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March 20, 2023 Editor’s Take

Bordonaro: Lobbying spending highlights key focus on health care this legislative session

STEPHEN BUSEMEYER / CT MIRROR Legislators and lobbyists in the Connecticut state Capitol.

Need a tell-tale sign the state legislature is in session?

Look out for published reports that tout an industry’s economic impact or raise red flags about impending troubles.

We’ve seen several in recent weeks, including one from the Connecticut Hospital Association, which released a study that concluded 2022 was the worst year financially for Connecticut hospitals since the COVID-19 pandemic began, as health systems faced growing challenges from dramatically rising costs and inflation, workforce shortages, and treating sicker patients.

Greg Bordonaro

Collectively, the state’s hospitals reported $164 million in losses in fiscal 2022, the report said, including expenses that were $3.5 billion above pre-pandemic levels.

Such reports are typical this time of year as groups try to protect their interests and funding at the legislature. It’s a way for interest groups to grab media attention and hone their messaging to policymakers who ultimately control the purse strings.

The Connecticut Hospital Association (CHA) is one of the most active and powerful lobbying groups at the state Capitol.

Through the early part of this year’s session, which began Jan. 4, the CHA has spent the most money on lobbying, according to Office of State Ethics data. The group reported spending $270,473.76 between January and February of this year; second on the highest-spending list was utility giant Eversource, at $146,229.87.

In 2021 and 2022, CHA doled out a combined $2.2 million on state lobbying, making it the third-highest spender during that two-year period, ethics data shows.

That’s not totally surprising, given that health care in general is one of the most lobbied issues at the state Capitol.

Of the seven organizations that have spent the most money on lobbying so far this year, three are healthcare-related, including the Partnership for America’s Health Care Future, which has doled out $116,666.

The Partnership represents business groups, hospitals and health insurers that have pushed back nationally against a single-payer health insurance system.

The Association of Health Plans, which represents the state’s health insurers, ranked No. 7, spending $71,489.36 in January and February, ethics data shows.

Overall, there are 265 organizations registered to lobby on various healthcare issues this session.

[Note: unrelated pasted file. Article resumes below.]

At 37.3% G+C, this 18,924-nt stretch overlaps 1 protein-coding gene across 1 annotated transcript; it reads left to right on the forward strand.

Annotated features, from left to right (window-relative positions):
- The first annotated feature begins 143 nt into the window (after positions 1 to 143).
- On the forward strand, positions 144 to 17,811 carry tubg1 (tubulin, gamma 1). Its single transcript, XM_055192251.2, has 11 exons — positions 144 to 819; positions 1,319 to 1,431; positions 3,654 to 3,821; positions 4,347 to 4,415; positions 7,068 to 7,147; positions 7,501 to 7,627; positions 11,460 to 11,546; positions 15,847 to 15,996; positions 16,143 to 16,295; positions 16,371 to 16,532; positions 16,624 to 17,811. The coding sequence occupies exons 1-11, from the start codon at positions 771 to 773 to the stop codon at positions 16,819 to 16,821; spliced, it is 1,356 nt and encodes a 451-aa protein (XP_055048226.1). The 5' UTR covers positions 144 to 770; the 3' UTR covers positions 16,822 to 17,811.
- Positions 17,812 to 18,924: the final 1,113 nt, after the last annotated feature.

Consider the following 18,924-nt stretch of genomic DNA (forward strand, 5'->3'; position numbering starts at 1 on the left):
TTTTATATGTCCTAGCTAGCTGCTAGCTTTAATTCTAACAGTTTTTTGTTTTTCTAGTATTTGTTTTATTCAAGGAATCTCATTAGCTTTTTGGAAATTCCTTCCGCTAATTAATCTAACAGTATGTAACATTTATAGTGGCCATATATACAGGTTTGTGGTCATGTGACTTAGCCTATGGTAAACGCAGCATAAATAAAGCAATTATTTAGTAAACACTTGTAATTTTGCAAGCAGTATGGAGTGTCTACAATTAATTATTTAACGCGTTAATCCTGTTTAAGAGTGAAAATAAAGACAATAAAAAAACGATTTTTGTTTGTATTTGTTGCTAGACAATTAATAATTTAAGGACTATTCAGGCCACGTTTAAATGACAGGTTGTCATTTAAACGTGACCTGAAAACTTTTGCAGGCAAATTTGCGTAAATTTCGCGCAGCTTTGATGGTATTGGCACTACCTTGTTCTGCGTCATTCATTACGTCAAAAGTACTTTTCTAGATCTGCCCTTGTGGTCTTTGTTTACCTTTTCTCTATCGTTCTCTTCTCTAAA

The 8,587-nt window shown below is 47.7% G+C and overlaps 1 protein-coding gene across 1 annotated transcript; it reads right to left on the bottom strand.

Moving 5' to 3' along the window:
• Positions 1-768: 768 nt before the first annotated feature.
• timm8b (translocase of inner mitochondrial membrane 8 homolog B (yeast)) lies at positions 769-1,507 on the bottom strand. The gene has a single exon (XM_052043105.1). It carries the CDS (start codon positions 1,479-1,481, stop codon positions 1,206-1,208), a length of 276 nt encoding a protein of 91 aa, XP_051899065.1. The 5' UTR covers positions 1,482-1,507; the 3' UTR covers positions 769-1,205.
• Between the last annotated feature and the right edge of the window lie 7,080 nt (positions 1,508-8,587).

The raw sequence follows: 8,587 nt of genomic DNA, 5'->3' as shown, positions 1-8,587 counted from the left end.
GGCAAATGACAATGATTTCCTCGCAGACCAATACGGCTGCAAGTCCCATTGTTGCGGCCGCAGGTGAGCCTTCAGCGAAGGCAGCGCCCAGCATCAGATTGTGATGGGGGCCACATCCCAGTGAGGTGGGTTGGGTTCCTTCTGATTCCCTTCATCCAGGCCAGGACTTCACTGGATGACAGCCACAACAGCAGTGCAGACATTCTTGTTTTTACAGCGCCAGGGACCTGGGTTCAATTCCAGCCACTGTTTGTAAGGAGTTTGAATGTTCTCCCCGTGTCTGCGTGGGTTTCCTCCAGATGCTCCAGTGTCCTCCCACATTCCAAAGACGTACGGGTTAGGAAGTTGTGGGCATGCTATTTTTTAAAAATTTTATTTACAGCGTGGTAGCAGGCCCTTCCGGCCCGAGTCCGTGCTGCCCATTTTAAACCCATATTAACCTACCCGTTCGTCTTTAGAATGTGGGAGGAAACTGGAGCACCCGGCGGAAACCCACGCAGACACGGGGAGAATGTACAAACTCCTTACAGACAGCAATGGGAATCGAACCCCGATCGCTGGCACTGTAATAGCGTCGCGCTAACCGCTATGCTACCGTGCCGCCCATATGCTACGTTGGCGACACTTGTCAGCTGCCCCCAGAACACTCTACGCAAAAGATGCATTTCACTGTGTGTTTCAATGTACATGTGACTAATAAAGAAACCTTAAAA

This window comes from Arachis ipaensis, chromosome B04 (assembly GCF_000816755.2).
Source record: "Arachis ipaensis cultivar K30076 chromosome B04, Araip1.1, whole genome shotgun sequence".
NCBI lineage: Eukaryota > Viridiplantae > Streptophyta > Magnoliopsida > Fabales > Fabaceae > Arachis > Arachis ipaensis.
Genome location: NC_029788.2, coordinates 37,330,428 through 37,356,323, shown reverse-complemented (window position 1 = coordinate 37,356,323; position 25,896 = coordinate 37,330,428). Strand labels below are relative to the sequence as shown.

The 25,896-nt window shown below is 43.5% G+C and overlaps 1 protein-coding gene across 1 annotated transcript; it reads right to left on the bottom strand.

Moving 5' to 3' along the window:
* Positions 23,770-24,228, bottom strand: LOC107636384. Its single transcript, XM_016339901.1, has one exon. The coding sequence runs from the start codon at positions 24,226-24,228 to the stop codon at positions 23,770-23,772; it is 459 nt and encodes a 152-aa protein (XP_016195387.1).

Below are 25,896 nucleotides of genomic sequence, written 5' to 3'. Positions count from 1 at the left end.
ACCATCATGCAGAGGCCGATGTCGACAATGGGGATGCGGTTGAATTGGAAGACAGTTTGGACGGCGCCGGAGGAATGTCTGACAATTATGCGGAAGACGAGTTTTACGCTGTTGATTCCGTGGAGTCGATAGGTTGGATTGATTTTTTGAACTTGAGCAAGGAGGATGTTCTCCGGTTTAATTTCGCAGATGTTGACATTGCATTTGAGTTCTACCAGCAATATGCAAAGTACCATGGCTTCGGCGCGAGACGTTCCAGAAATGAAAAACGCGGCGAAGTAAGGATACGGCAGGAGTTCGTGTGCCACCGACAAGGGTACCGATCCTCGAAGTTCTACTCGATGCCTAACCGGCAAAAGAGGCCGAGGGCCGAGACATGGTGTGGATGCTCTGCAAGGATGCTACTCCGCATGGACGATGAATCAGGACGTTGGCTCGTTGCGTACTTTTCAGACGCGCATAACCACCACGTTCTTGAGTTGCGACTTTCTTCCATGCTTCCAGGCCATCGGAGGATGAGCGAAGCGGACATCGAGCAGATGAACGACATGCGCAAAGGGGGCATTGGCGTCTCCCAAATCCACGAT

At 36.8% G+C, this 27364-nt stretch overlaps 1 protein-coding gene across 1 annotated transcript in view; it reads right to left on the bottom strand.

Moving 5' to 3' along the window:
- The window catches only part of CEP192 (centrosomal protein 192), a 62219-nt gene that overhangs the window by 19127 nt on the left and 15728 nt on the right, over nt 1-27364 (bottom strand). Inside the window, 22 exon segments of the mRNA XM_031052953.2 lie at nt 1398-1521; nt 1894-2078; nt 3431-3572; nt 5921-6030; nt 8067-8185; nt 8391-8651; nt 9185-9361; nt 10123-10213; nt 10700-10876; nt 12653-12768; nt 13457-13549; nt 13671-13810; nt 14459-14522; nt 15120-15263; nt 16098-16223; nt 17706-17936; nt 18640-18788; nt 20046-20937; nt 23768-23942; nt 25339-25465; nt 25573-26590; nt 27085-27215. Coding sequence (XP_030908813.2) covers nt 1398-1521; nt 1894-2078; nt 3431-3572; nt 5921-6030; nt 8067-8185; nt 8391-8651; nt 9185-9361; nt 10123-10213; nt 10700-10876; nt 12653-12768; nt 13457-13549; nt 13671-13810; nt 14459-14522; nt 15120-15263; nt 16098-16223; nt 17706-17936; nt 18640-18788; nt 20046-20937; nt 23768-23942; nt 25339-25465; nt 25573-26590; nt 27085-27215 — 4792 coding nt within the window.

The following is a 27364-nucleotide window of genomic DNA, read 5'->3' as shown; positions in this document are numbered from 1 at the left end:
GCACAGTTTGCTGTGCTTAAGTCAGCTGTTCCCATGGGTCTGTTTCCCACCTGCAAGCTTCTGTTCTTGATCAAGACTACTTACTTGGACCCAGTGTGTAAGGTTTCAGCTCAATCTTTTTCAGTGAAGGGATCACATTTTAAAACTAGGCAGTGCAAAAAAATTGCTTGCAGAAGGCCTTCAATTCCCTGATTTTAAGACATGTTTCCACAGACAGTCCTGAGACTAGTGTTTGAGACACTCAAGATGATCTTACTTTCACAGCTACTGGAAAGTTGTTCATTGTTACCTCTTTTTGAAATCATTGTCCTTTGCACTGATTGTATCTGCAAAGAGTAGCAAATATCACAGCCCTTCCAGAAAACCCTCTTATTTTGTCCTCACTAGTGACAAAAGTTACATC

The stakes on healthcare policy grew higher in February when Gov. Ned Lamont unveiled several proposals that aim to rein in healthcare costs and improve care quality and access.

That’s a major theme in 2023, as the healthcare industry in general remains in flux coming out of the pandemic.

Affordability remains a problem, with the cost of health care continuing to rise, putting pressure on individuals as well as employers.

It’s a national issue that impacts Connecticut to a greater degree. According to the Kaiser Family Foundation, Connecticut annually spends approximately $12,500 per person on health care, about $2,300 more than the national average.

Marketplace competition has been eroded as hospitals and other care providers continue to consolidate, and the small group fully insured health insurance market is reeling following last year’s departure of two competitors, Harvard Pilgrim Health Care and ConnectiCare.

Meantime, pharmaceutical costs continue to rise as the population in general is less healthy post pandemic.

Lamont’s proposals would impact health insurers, pharmaceutical companies and hospitals.

For example, he wants to eliminate hospital facility fees charged at free-standing offices and clinics, and outlaw certain anti-competitive contracting practices used by health systems. He’s also proposing to rein in aggressive marketing practices by pharmaceutical representatives.

Lamont has called all stakeholders — including employers — to the table to help solve the various problems ailing the healthcare industry.

It’s unclear if his pleas will be heard. There are many competing interests at the bargaining table.

The state’s hospitals oppose some of the Democratic governor’s healthcare reform initiatives, while health insurers are largely in favor.

The bottom line is this: If Connecticut doesn’t better contain healthcare costs, it will be another area that erodes the state’s economic competitiveness.

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